Keeping nuclear and other coastal sites safe from climate change
- Authors: Robert L. Wilby 1 ; Robert J. Nicholls 2 ; Rachel Warren 3 ; Howard S. Wheater 4 ; Derek Clarke 5 ; Richard J. Dawson 6
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- Source: Proceedings of the ICE - Civil Engineering, Volume 164, Issue 3, 01 August 2011 , pages 129 –136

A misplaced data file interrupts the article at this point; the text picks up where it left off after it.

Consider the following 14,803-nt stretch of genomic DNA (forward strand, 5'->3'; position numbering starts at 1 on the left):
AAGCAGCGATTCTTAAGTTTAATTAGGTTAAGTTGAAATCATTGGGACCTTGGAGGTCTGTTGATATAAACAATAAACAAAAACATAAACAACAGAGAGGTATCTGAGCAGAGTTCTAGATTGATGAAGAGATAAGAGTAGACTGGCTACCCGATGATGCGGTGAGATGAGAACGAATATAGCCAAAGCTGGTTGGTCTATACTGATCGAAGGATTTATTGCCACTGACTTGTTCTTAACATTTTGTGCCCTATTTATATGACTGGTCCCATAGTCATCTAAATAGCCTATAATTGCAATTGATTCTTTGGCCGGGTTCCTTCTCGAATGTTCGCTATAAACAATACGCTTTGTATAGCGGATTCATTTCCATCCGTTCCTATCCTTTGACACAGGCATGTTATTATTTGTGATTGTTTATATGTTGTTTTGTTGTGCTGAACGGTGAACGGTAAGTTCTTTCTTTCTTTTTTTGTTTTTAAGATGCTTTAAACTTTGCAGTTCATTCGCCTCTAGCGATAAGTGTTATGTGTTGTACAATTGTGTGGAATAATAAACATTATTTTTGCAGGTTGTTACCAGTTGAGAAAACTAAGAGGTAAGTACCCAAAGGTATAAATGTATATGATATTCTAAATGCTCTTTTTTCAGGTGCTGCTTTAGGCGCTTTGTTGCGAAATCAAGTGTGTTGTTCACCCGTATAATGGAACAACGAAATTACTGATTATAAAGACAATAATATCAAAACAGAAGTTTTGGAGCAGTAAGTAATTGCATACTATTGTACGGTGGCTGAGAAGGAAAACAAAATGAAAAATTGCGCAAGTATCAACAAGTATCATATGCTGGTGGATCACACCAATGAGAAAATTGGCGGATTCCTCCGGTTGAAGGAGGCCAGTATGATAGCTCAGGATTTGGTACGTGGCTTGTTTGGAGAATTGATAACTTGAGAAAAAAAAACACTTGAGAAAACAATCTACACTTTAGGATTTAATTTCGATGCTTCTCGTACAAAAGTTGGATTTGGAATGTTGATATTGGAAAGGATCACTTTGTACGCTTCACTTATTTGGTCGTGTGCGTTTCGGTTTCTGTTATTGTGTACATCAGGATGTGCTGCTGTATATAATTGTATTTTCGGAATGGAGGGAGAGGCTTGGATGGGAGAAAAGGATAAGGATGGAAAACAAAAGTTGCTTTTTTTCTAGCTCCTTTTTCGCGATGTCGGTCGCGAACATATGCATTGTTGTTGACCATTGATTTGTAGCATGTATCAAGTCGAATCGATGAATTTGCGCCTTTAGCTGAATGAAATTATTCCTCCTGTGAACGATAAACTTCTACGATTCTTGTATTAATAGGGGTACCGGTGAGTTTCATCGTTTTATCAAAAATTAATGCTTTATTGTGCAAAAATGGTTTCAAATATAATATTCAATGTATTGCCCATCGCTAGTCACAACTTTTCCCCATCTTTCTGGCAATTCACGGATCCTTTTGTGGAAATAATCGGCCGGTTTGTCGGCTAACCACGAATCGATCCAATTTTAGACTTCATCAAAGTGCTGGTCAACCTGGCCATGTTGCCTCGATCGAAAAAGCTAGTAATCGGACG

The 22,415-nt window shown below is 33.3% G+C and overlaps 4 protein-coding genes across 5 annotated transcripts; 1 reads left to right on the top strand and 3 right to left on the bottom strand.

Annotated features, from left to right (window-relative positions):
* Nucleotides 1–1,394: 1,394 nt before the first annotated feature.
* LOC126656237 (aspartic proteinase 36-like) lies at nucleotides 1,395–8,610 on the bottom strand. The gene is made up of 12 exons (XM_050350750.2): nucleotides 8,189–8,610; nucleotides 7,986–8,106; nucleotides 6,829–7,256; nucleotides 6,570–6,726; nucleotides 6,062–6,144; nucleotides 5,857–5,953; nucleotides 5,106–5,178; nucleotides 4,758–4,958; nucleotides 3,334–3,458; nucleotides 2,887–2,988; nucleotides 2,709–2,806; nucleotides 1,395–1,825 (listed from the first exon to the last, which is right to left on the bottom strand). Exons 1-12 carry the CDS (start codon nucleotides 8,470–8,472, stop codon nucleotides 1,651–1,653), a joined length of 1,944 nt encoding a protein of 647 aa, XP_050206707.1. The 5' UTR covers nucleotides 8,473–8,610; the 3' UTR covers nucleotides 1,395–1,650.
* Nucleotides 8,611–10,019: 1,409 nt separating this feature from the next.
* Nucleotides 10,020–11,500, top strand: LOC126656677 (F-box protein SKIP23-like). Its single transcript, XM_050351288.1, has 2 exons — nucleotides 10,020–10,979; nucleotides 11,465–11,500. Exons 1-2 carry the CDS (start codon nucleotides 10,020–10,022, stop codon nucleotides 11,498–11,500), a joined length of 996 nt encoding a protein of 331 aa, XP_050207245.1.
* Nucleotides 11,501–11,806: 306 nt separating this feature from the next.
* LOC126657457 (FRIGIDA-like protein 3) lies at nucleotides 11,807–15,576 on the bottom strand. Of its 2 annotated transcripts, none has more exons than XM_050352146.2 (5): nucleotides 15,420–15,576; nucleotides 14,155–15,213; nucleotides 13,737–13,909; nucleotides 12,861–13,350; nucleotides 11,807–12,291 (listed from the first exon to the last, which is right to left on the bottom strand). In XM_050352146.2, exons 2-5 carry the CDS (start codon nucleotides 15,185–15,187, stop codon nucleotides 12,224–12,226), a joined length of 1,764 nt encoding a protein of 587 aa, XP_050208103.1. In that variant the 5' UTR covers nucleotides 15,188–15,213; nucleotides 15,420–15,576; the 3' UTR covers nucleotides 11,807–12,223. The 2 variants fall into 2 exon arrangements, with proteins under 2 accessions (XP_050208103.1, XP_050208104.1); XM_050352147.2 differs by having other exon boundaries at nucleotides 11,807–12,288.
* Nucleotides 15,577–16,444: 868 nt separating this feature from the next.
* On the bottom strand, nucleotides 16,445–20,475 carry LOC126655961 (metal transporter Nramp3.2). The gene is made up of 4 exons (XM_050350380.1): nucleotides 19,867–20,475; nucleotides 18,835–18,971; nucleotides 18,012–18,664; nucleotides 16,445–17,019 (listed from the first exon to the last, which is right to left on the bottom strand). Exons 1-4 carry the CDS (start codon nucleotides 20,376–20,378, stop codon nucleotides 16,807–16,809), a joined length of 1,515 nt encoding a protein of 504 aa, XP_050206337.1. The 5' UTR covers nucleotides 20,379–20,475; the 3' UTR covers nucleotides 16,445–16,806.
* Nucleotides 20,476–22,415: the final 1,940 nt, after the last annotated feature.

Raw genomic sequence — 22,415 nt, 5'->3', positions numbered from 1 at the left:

The UK’s eight proposed new nuclear power stations are all to be sited on the coast. With a total cradle-to-grave life cycle of at least 160 years, and heightened awareness of inundation risk following the failure of the Fukushima I nuclear plant in Japan this year, Britain’s nuclear developers have to show how they plan to cope with the possibility of rising sea levels, higher sea temperatures and more extreme weather events over the next two centuries. This paper describes the adaptation options for new nuclear and other major long-lived coastal developments. Despite uncertainty about climate scenarios for the 2200s, it explains how flexibility of design and safety margins can be incorporated from the outset and, when combined with routine environmental monitoring, how sites can be adaptively managed throughout their life cycles.